Dom Casmurro

by Machado de Assis

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LXXXIV - Called

In the hall and in the street, I examined myself, if indeed he would have suspected something, but I thought he would not, and made me walk. I was satisfied with the visit, with the joy of Capitú, with the praises of Gurgel, to the point that I did not immediately come to a voice that called me:

-Sr. Bentinho! Mr. Bentinho!

Only after the voice had grown and the owner of it arrived at the door did I stop and see what it was and where it was. It was already in the street of Matacavallos. The house was a crockery, scarce and poor; the doors were half-closed, and the person who called me was a poor gray-haired, poorly dressed man.

-Sr. Bentinho, she said to me crying; Do you know that my son Manduca died?


"He's been dead for half an hour, buried tomorrow." I sent word to your mother right now, and she did me the charity of sending some flowers to put in the coffin. My poor son! He had to die, and it was good for him to die, poor thing, but in spite of everything, it always hurts. What a life he had! One day he still remembered you, and asked if he was in the seminary ... Do you want it? Come in, come on-o ...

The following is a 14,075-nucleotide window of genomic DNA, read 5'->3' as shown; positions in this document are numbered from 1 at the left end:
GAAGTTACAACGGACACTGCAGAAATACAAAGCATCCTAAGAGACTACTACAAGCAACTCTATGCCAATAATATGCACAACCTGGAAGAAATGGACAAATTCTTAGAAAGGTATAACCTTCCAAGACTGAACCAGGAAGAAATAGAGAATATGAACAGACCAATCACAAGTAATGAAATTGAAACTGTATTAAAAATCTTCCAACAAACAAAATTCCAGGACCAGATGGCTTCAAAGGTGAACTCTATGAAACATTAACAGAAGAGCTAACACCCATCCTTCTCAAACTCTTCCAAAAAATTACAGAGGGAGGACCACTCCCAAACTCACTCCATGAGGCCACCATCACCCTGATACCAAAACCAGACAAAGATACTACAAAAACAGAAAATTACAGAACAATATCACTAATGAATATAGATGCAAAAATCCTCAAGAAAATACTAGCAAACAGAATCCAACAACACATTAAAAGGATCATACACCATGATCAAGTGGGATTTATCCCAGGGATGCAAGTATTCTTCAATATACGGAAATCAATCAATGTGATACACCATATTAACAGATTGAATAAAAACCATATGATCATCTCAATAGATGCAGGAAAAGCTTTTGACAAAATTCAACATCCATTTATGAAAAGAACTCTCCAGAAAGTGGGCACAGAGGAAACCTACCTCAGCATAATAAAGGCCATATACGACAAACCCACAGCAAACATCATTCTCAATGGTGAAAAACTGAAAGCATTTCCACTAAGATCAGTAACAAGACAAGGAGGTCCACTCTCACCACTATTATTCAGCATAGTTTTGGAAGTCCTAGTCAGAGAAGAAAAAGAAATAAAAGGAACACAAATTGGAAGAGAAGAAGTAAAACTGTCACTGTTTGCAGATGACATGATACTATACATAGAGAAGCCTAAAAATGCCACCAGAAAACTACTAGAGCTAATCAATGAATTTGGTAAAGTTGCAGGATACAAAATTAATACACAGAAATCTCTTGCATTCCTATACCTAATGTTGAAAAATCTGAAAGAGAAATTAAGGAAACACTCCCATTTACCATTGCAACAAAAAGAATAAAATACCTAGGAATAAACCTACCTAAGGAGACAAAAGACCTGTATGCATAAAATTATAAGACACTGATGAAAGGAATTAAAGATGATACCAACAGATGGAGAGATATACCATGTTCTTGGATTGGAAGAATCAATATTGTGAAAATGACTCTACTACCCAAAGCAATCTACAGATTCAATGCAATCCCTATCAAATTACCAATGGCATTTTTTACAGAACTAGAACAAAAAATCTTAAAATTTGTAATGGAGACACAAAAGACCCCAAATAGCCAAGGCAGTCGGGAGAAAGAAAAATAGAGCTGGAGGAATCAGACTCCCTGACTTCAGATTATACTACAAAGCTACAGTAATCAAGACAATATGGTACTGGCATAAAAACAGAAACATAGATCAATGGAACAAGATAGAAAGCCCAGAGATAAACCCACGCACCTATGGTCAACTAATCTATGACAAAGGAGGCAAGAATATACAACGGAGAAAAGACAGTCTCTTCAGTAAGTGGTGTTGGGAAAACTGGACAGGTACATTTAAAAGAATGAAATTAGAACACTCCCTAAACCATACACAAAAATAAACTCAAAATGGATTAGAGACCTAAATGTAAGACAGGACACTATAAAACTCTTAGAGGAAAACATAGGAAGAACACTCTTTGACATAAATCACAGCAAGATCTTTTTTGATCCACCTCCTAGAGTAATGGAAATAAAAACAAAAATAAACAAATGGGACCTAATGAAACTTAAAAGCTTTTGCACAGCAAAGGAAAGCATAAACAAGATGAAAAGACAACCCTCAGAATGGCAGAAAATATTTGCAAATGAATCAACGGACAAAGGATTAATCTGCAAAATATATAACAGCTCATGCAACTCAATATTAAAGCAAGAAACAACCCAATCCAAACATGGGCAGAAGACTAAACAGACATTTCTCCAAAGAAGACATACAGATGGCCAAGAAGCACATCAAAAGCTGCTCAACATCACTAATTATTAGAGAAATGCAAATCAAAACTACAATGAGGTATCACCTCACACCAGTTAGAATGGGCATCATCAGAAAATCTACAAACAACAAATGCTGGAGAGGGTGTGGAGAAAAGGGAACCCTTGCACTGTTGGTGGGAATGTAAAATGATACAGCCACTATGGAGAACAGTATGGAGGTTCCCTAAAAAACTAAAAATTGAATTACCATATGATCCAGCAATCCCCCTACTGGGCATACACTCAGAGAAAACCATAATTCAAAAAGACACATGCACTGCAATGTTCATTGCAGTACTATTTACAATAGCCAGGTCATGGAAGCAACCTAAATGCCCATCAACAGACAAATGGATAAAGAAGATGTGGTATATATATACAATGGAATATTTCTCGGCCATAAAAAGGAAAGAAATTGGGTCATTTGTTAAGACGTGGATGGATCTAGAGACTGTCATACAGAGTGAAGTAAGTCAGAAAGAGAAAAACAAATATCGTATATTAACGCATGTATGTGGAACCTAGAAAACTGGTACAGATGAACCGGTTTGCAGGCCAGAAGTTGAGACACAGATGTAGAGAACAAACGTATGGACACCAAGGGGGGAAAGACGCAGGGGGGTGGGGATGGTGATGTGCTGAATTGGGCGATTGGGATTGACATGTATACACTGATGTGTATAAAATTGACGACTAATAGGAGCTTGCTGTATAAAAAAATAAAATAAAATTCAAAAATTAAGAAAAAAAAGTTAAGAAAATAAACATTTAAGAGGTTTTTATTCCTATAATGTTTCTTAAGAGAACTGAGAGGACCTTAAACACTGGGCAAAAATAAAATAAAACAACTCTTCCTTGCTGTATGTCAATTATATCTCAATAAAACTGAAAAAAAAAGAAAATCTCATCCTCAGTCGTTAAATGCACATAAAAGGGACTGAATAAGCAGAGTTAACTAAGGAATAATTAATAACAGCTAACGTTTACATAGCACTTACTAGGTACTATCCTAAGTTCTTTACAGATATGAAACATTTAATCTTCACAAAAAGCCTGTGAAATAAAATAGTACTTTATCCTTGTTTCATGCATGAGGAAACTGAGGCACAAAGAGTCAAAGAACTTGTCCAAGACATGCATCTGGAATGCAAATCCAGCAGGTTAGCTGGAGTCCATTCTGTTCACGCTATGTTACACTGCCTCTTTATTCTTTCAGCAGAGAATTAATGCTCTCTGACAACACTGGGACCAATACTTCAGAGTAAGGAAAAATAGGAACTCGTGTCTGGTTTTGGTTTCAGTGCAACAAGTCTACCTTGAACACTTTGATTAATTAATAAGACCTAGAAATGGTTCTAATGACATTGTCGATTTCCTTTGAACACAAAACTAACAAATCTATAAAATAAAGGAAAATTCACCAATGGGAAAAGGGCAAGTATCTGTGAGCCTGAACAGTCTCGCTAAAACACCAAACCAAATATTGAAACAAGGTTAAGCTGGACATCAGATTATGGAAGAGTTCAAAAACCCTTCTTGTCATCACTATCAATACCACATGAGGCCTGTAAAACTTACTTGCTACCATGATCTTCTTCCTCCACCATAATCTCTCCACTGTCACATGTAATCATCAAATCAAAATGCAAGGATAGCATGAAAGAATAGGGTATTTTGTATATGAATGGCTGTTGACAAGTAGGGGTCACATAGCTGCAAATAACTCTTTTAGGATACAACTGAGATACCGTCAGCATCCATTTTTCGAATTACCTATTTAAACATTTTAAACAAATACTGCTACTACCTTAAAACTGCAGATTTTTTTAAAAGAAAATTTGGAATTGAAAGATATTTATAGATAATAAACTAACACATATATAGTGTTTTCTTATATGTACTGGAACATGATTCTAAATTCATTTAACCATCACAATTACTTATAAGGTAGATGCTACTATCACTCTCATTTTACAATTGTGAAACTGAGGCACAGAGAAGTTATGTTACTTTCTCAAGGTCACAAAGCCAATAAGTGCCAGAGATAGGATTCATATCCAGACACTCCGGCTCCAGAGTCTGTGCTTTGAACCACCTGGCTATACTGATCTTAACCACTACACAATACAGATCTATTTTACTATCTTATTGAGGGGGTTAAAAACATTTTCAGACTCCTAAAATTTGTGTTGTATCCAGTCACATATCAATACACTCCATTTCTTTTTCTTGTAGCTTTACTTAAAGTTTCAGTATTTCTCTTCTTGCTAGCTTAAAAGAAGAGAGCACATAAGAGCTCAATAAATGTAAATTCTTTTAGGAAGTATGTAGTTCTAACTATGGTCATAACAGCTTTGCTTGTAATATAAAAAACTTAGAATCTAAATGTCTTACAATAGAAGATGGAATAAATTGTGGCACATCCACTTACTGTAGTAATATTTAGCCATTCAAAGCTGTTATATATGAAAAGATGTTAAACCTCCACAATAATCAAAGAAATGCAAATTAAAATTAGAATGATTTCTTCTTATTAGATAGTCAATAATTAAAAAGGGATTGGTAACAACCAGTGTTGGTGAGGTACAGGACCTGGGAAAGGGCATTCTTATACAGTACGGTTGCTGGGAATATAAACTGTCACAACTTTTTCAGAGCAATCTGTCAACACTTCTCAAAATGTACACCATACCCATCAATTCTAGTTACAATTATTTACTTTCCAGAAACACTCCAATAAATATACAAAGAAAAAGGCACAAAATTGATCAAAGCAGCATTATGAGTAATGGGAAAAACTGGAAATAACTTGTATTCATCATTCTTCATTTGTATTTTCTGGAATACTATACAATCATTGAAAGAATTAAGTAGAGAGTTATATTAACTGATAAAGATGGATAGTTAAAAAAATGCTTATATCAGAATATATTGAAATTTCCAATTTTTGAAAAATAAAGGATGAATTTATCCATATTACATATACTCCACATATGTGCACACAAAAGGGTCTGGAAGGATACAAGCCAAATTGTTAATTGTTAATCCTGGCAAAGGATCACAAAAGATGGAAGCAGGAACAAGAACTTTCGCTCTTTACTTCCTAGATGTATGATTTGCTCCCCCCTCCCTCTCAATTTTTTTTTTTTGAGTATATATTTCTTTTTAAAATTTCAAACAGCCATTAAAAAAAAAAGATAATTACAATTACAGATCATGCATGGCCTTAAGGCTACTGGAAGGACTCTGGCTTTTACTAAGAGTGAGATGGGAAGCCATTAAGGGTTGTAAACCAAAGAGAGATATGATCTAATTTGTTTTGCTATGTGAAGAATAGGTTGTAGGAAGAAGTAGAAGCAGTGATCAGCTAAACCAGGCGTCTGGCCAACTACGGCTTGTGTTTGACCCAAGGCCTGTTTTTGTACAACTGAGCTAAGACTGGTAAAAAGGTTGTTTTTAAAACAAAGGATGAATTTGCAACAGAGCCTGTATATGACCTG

It costs me to say this, but rather small by excessive than by diminutive. To answer that no, I did not want to see Manduca, and even made a gesture to escape. It was not fear; On another occasion it could be until I entered with ease and curiosity, but now I was so happy! See a deceased when he returns from a girlfriend ... There are things that do not fit or match. The simple news was already a big haze. My golden ideas lost all color and metal to change into dark gray and ugly, and I can not distinguish anything else. I think I said I was in a hurry, but I probably did not speak in clear words, not even human, because he, leaning against the door, made room for me with the gesture, and I, with no soul to enter or to flee, what he could, and the body entered.

I do not blame the man; for him, the most important thing at the time was his son. But do not blame me either; for me, the most important thing was Capitú. The bad thing was that the two cases came together the same afternoon, and that the death of one came to nose into the life of the other. This is all evil. If I passed before or after, or if Manduca waited a few hours to die, no annoying note would interrupt the melodies of my soul. Why die exactly half an hour ago? Every hour is appropriate to the object; dies very well at six or seven in the afternoon.


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